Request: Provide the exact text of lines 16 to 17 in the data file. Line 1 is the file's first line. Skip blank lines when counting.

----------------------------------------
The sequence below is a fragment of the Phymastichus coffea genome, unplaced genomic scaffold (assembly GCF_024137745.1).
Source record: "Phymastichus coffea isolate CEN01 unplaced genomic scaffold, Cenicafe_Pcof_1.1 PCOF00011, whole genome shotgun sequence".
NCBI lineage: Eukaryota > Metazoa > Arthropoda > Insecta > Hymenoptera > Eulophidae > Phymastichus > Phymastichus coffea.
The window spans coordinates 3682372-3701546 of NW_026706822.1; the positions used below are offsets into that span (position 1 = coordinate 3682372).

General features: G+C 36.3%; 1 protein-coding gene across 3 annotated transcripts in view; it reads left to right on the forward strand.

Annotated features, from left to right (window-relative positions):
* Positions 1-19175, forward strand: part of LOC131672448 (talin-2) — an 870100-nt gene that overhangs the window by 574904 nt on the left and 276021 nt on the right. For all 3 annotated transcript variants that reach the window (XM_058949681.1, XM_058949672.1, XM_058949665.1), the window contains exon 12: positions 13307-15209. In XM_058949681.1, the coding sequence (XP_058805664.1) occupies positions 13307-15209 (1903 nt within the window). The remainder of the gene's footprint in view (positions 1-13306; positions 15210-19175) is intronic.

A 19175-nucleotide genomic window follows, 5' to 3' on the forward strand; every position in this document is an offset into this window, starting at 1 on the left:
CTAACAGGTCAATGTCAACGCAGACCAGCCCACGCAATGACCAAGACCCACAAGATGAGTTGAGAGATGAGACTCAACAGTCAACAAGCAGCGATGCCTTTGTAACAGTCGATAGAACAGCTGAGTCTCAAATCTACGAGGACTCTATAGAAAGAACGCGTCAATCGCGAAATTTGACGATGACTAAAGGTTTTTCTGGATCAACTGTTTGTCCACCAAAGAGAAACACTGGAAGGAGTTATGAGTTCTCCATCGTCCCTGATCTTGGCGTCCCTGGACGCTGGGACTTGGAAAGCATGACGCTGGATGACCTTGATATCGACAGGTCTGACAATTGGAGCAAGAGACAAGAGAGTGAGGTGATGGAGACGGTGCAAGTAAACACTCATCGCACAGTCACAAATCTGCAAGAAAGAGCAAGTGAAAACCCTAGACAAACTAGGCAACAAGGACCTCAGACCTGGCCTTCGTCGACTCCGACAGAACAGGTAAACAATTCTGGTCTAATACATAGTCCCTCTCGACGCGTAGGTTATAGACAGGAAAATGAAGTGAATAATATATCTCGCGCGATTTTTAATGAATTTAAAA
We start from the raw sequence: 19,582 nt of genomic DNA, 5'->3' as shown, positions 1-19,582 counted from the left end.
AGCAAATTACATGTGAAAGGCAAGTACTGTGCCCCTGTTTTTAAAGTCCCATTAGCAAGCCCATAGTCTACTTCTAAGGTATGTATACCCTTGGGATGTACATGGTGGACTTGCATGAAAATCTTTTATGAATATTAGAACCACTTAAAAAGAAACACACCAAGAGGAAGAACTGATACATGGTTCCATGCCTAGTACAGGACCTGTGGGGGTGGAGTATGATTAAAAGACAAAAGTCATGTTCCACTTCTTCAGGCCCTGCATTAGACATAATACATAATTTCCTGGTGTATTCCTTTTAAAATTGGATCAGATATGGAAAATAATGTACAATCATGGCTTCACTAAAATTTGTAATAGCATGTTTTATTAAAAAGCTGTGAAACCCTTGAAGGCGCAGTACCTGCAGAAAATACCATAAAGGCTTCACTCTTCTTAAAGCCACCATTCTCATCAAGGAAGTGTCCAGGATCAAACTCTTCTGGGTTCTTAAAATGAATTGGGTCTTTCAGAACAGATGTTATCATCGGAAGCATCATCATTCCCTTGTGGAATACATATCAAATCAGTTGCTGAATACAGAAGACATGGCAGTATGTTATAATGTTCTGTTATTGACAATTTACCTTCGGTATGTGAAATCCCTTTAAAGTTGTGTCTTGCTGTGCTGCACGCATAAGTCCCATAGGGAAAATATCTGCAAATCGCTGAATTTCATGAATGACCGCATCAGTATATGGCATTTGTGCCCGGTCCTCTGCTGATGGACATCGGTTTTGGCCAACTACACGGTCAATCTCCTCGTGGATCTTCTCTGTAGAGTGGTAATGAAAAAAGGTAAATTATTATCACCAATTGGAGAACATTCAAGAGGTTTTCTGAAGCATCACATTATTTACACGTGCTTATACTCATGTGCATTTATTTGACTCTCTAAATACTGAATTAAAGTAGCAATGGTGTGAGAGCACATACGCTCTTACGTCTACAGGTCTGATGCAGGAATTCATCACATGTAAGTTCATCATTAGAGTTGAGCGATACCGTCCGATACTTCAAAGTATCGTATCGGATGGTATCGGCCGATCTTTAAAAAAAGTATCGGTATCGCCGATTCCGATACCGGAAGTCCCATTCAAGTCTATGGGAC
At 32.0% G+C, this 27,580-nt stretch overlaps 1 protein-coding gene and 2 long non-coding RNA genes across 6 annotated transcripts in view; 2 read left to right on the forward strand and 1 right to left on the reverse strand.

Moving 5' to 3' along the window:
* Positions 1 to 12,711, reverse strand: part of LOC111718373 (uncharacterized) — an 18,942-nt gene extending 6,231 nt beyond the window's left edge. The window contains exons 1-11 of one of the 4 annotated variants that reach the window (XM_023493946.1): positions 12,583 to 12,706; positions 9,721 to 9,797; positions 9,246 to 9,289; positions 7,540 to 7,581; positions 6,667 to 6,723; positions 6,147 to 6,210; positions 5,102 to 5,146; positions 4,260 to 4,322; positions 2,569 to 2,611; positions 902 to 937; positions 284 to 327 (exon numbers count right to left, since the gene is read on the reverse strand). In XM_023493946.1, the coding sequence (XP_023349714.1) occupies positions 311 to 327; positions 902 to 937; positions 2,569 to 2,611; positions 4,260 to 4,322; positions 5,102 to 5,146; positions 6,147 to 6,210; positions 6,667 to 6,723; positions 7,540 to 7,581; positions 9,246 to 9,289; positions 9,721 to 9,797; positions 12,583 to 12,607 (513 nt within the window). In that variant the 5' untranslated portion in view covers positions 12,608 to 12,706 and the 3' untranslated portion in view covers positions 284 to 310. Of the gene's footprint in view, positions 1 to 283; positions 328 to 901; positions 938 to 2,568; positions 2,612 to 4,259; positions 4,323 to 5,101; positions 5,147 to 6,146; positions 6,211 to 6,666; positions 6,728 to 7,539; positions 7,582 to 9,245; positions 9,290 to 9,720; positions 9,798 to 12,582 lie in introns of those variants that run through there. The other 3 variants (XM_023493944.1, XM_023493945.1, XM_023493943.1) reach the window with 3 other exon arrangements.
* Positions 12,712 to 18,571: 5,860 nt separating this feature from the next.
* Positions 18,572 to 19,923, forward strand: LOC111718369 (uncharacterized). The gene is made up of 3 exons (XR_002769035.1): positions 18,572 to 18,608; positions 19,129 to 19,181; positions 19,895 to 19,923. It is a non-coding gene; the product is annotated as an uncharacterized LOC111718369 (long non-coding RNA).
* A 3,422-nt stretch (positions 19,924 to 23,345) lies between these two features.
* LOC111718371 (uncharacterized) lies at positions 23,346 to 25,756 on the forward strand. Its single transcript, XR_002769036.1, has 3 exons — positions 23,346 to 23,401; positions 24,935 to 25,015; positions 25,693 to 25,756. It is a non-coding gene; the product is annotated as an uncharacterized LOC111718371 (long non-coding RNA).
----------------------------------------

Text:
* Positions 18,572 to 19,923, forward strand: LOC111718369 (uncharacterized). The gene is made up of 3 exons (XR_002769035.1): positions 18,572 to 18,608; positions 19,129 to 19,181; positions 19,895 to 19,923. It is a non-coding gene; the product is annotated as an uncharacterized LOC111718369 (long non-coding RNA).
* A 3,422-nt stretch (positions 19,924 to 23,345) lies between these two features.